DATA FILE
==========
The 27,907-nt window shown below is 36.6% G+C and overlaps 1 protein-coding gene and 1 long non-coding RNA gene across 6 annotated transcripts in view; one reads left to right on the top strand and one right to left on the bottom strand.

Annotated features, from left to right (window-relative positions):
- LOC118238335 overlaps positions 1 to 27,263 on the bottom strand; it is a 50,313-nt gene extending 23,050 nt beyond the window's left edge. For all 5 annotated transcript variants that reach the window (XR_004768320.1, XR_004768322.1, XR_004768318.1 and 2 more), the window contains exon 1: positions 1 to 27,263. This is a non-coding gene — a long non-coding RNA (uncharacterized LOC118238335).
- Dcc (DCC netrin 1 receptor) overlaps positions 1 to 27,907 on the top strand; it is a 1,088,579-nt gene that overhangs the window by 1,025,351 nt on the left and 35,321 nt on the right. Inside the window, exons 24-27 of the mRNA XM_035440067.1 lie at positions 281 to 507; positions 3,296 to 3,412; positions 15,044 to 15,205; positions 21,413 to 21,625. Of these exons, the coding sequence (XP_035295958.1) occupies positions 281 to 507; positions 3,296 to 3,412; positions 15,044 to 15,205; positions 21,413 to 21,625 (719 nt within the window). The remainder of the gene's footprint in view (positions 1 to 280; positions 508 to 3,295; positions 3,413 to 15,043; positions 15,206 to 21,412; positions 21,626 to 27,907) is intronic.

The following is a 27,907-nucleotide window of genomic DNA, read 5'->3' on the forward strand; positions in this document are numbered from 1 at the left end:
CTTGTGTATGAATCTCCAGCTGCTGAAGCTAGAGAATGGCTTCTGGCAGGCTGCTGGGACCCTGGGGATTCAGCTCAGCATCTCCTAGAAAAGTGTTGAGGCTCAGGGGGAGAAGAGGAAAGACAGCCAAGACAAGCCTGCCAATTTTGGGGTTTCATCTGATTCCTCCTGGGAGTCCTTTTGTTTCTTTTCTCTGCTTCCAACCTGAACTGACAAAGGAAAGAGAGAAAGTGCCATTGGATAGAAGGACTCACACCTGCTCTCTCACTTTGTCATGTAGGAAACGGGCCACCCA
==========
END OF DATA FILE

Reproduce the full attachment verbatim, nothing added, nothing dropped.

The 27,907-nt window shown below is 36.6% G+C and overlaps 1 protein-coding gene and 1 long non-coding RNA gene across 6 annotated transcripts in view; one reads left to right on the top strand and one right to left on the bottom strand.

Annotated features, from left to right (window-relative positions):
- LOC118238335 overlaps positions 1 to 27,263 on the bottom strand; it is a 50,313-nt gene extending 23,050 nt beyond the window's left edge. For all 5 annotated transcript variants that reach the window (XR_004768320.1, XR_004768322.1, XR_004768318.1 and 2 more), the window contains exon 1: positions 1 to 27,263. This is a non-coding gene — a long non-coding RNA (uncharacterized LOC118238335).
- Dcc (DCC netrin 1 receptor) overlaps positions 1 to 27,907 on the top strand; it is a 1,088,579-nt gene that overhangs the window by 1,025,351 nt on the left and 35,321 nt on the right. Inside the window, exons 24-27 of the mRNA XM_035440067.1 lie at positions 281 to 507; positions 3,296 to 3,412; positions 15,044 to 15,205; positions 21,413 to 21,625. Of these exons, the coding sequence (XP_035295958.1) occupies positions 281 to 507; positions 3,296 to 3,412; positions 15,044 to 15,205; positions 21,413 to 21,625 (719 nt within the window). The remainder of the gene's footprint in view (positions 1 to 280; positions 508 to 3,295; positions 3,413 to 15,043; positions 15,206 to 21,412; positions 21,626 to 27,907) is intronic.

The following is a 27,907-nucleotide window of genomic DNA, read 5'->3' on the forward strand; positions in this document are numbered from 1 at the left end:
CTTGTGTATGAATCTCCAGCTGCTGAAGCTAGAGAATGGCTTCTGGCAGGCTGCTGGGACCCTGGGGATTCAGCTCAGCATCTCCTAGAAAAGTGTTGAGGCTCAGGGGGAGAAGAGGAAAGACAGCCAAGACAAGCCTGCCAATTTTGGGGTTTCATCTGATTCCTCCTGGGAGTCCTTTTGTTTCTTTTCTCTGCTTCCAACCTGAACTGACAAAGGAAAGAGAGAAAGTGCCATTGGATAGAAGGACTCACACCTGCTCTCTCACTTTGTCATGTAGGAAACGGGCCACCCA